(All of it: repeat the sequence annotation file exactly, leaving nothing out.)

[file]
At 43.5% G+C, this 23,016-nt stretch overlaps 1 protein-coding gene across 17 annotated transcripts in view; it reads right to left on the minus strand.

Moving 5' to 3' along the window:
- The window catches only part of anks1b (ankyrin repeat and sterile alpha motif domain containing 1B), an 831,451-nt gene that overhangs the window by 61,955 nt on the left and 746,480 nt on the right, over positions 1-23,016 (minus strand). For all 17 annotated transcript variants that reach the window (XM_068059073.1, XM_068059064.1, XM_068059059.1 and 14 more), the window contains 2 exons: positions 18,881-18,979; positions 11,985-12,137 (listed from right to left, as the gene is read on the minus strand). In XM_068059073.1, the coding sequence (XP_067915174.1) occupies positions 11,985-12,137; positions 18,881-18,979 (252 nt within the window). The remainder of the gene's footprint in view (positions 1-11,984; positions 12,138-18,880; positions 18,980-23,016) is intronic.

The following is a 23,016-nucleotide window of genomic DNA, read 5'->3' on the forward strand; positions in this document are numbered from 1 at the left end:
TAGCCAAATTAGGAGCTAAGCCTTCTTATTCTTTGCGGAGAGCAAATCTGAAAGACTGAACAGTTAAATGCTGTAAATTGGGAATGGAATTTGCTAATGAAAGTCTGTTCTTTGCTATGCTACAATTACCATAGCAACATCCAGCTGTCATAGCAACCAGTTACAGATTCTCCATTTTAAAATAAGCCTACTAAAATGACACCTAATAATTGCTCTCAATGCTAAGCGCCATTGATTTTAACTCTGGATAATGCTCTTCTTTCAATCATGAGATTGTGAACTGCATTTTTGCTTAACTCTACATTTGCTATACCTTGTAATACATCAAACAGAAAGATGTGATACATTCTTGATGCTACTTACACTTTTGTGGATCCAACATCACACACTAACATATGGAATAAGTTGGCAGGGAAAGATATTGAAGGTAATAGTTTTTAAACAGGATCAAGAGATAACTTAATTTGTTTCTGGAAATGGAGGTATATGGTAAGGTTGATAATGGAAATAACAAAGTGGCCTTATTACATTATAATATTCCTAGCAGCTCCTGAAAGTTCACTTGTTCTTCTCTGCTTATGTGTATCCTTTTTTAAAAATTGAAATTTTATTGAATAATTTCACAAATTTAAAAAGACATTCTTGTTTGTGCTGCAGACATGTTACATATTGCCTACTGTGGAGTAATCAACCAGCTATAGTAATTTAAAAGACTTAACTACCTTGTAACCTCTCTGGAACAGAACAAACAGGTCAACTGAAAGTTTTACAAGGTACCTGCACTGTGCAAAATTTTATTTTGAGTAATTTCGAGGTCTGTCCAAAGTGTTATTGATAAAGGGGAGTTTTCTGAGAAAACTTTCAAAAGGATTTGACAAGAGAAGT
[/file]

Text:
At 43.5% G+C, this 23,016-nt stretch overlaps 1 protein-coding gene across 17 annotated transcripts in view; it reads right to left on the minus strand.

Moving 5' to 3' along the window:
- The window catches only part of anks1b (ankyrin repeat and sterile alpha motif domain containing 1B), an 831,451-nt gene that overhangs the window by 61,955 nt on the left and 746,480 nt on the right, over positions 1-23,016 (minus strand). For all 17 annotated transcript variants that reach the window (XM_068059073.1, XM_068059064.1, XM_068059059.1 and 14 more), the window contains 2 exons: positions 18,881-18,979; positions 11,985-12,137 (listed from right to left, as the gene is read on the minus strand). In XM_068059073.1, the coding sequence (XP_067915174.1) occupies positions 11,985-12,137; positions 18,881-18,979 (252 nt within the window). The remainder of the gene's footprint in view (positions 1-11,984; positions 12,138-18,880; positions 18,980-23,016) is intronic.

The following is a 23,016-nucleotide window of genomic DNA, read 5'->3' on the forward strand; positions in this document are numbered from 1 at the left end:
TAGCCAAATTAGGAGCTAAGCCTTCTTATTCTTTGCGGAGAGCAAATCTGAAAGACTGAACAGTTAAATGCTGTAAATTGGGAATGGAATTTGCTAATGAAAGTCTGTTCTTTGCTATGCTACAATTACCATAGCAACATCCAGCTGTCATAGCAACCAGTTACAGATTCTCCATTTTAAAATAAGCCTACTAAAATGACACCTAATAATTGCTCTCAATGCTAAGCGCCATTGATTTTAACTCTGGATAATGCTCTTCTTTCAATCATGAGATTGTGAACTGCATTTTTGCTTAACTCTACATTTGCTATACCTTGTAATACATCAAACAGAAAGATGTGATACATTCTTGATGCTACTTACACTTTTGTGGATCCAACATCACACACTAACATATGGAATAAGTTGGCAGGGAAAGATATTGAAGGTAATAGTTTTTAAACAGGATCAAGAGATAACTTAATTTGTTTCTGGAAATGGAGGTATATGGTAAGGTTGATAATGGAAATAACAAAGTGGCCTTATTACATTATAATATTCCTAGCAGCTCCTGAAAGTTCACTTGTTCTTCTCTGCTTATGTGTATCCTTTTTTAAAAATTGAAATTTTATTGAATAATTTCACAAATTTAAAAAGACATTCTTGTTTGTGCTGCAGACATGTTACATATTGCCTACTGTGGAGTAATCAACCAGCTATAGTAATTTAAAAGACTTAACTACCTTGTAACCTCTCTGGAACAGAACAAACAGGTCAACTGAAAGTTTTACAAGGTACCTGCACTGTGCAAAATTTTATTTTGAGTAATTTCGAGGTCTGTCCAAAGTGTTATTGATAAAGGGGAGTTTTCTGAGAAAACTTTCAAAAGGATTTGACAAGAGAAGT